The Chernobyl Nuclear Power Plant Zone of Alienation is a 2,600 sq. mi. (6,734km²) exclusion zone in Ukraine, evacuated and controlled by the military since the disaster in 1986. Besides being one of the most radioactively contaminated areas in the world, the area is also strikingly haunting.
Chernobyl Nuclear Reactor Number 4, whose meltdown caused the world’s greatest nuclear disaster, was encased in its ‘New Safe Confinement’ (NSC) in November, finally securing its safety for at least another hundred years. Here it stands, behind a monument to the so-called ‘liquidators’, who sacrificed their health – and in some cases lives – to avoid an even greater meltdown when it occurred in April 1986.
It took Soviet authorities days to acknowledge the disaster, in modern-day Ukraine, which arguably increased its death toll. The meltdown released over 100 times the radiation of the atom bombs dropped on Hiroshima and Nagasaki. Former Soviet leader Mikhail Gorbachev has called Chernobyl’s multi-billion-dollar clean-up the ‘real cause’ of the USSR’s collapse.
Villages and towns up to 18 miles (30km) from the disaster were completely emptied. Despite the fact that, in the vast majority of areas within the Chernobyl Exclusion Zone, the average person is exposed to no more radiation than most other places, ghost towns lay frozen in time. Hospitals, schools and homes are still filled with the possessions their former inhabitants left behind.
‘Enroll as a Volunteer?’ this Soviet mural says, near the town of Chernobyl itself. When the explosion first happened the Red Army sent not just professional soldiers but tens of thousands of reservists, miners and volunteers, to dig beneath the still-melting core and prevent a second, much bigger reaction that could have killed millions. These ‘liquidators’ included a team of three ‘suicide squad’ divers, it was recently revealed, whose mission to shut off underwater valves resulted in their deaths.
Near the town of Chernobyl is the gigantic Duga, an over-the-horizon radar designed to detect and interfere incoming US missiles. Its huge, fractal frame was known colloquially as the ‘Woodpecker’, due to its 10 mW broadcast appearing as a ‘tap, tap’ sound over radio. The array operated until 1989 and has since fallen into disrepair. Many worry it will soon be lost forever.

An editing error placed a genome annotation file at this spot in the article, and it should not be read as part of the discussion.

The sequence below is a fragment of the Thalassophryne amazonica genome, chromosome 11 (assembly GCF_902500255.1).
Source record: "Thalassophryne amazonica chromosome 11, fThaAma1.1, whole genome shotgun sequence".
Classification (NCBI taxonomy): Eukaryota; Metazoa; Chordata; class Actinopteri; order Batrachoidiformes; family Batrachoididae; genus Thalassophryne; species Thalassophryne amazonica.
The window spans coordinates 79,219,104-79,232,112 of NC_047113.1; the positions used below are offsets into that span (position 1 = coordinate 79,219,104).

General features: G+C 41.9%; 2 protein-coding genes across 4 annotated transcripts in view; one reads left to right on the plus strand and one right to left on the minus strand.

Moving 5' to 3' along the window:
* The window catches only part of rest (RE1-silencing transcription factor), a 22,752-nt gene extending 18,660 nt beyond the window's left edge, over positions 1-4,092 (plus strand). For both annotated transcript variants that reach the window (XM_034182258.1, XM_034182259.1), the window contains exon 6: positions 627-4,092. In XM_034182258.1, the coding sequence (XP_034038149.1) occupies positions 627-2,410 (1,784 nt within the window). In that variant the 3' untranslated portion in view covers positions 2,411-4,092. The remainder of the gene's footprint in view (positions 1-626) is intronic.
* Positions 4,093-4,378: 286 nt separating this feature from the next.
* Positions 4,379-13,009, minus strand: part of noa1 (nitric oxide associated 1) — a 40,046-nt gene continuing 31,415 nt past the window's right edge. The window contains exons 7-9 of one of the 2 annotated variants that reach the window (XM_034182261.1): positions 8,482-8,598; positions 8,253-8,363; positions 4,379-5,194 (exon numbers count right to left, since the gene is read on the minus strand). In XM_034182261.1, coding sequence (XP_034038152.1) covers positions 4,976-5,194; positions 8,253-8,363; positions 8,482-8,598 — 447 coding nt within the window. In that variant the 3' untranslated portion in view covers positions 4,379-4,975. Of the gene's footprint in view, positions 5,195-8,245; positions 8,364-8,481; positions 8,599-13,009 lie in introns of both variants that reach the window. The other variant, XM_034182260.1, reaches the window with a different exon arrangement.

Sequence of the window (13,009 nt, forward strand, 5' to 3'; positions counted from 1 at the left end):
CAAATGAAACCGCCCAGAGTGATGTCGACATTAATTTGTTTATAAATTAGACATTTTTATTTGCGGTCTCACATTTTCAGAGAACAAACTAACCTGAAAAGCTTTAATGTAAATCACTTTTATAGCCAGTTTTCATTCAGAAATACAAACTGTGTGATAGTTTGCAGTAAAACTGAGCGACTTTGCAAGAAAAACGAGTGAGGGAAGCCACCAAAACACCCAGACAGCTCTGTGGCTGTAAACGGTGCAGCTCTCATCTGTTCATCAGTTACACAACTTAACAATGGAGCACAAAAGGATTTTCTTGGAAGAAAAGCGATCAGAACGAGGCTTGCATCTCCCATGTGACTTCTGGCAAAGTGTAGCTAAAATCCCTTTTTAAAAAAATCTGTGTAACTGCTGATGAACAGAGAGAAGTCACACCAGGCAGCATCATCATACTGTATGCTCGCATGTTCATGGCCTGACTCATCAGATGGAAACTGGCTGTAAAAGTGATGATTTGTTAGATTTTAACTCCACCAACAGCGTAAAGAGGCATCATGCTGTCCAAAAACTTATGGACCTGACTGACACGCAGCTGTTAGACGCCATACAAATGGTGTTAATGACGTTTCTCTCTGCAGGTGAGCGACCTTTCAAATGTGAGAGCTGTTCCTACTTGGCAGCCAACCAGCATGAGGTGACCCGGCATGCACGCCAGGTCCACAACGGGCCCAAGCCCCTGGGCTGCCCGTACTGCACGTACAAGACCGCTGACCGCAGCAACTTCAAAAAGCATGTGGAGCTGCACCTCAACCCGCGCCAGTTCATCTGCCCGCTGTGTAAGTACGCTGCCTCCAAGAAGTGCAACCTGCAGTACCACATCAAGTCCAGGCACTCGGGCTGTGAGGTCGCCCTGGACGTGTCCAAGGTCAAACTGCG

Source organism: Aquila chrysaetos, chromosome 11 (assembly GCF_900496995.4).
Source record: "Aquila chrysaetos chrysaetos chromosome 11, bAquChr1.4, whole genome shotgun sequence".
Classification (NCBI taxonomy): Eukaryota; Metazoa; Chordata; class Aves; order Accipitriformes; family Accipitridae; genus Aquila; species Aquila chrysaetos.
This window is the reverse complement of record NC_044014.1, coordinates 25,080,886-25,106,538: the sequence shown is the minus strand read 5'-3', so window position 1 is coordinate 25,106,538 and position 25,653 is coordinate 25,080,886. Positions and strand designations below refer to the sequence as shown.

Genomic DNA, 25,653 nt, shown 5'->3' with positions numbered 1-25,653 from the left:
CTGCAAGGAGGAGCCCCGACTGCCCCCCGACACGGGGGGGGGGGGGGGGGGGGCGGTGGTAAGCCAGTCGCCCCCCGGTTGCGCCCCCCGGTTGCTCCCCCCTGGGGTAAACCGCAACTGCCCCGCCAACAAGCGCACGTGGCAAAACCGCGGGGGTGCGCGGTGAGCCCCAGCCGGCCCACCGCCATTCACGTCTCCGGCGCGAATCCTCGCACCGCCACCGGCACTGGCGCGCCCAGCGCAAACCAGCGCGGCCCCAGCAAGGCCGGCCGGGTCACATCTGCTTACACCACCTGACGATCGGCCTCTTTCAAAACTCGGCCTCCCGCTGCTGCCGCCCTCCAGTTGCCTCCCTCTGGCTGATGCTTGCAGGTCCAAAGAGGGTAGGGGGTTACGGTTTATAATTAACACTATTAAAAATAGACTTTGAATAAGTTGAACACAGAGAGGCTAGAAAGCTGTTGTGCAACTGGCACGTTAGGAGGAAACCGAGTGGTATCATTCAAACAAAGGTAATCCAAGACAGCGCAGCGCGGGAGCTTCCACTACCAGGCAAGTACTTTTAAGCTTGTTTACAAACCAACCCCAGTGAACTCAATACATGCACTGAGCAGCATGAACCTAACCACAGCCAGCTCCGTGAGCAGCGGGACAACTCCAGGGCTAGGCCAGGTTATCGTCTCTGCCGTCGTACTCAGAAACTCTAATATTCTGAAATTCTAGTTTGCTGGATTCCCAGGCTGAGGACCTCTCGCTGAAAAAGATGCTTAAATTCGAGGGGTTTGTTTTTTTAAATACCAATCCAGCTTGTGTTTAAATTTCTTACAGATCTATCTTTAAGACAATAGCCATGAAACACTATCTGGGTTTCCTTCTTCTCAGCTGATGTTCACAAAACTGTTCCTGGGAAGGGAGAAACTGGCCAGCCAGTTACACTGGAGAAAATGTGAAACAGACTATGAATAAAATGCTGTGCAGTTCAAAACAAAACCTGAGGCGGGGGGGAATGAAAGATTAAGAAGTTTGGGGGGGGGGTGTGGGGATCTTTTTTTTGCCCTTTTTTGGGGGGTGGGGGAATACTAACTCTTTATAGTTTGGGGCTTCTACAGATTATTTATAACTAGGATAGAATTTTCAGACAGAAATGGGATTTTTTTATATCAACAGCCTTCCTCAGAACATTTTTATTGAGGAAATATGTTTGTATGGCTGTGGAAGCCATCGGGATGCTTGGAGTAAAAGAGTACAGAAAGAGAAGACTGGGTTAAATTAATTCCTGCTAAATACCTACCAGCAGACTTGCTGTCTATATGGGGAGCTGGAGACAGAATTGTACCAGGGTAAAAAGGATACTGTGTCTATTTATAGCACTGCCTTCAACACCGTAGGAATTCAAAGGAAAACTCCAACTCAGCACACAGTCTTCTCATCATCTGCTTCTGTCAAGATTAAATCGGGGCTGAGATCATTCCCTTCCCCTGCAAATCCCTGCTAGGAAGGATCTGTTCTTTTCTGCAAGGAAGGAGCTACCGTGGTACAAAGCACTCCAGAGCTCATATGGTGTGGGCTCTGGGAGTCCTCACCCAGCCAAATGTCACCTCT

A high Geiger counter reading near the Red Forest, a 3.86 sq. mi. (10km²) stretch of woodland that surrounds the Chernobyl Nuclear Power Plant. Much of the forest was flattened and buried in the wake of the disaster, and remains off-limits to visitors. Greenpeace has placed the Chernobyl death toll at 93,000 – though many, many more cases of radiation-related illnesses across Europe are possible.
The most famous site in the Chernobyl Exclusion Zone is the city of Pripyat, founded in 1970 as a model Soviet nuclear town. Its expansive boulevards, squares and facilities marked it as one of the best places to live in the country. When Reactor 4 blew, it is thought around 49,000 people lived in Pripyat – most of them employed at the plant.
Pripyat was fitted with state-of-the-art schools, gyms, cinemas and, here, a swimming pool. It took over a day for authorities to order Pripyat’s evacuation, by which time hundreds, if not thousands, of locals had been exposed to fatal doses of radiation. Now the city sits suspended in time, its once-proud buildings crumbling and devoured by nature. Wolves, deer and other fauna now thrive in the area.
Around five million people still live in locations considered to be contaminated by the radiation leaked from Chernobyl. The majority of them live in neighbouring Belarus, which bore an estimated 70% of the radiation and whose authoritarian government still suppresses any mention of the disaster. The most damaging isotopes, including cesium-137 and strontium-90, have diminished greatly since 1986. But they are still causing thousands of cancers, deformities and cases of diabetes.
Chernobyl continued to produce energy until 2000, when it was decommissioned under international pressure. Today it still employs thousands, who have built and are maintaining the NSC; carrying out waste management and disposal experiments, and creating a giant solar energy farm. The farm, built by two Chinese firms at an estimated cost of $1 billion, will cover 2,500 hectares (2734 yards) of land and produce one gigawatt of power.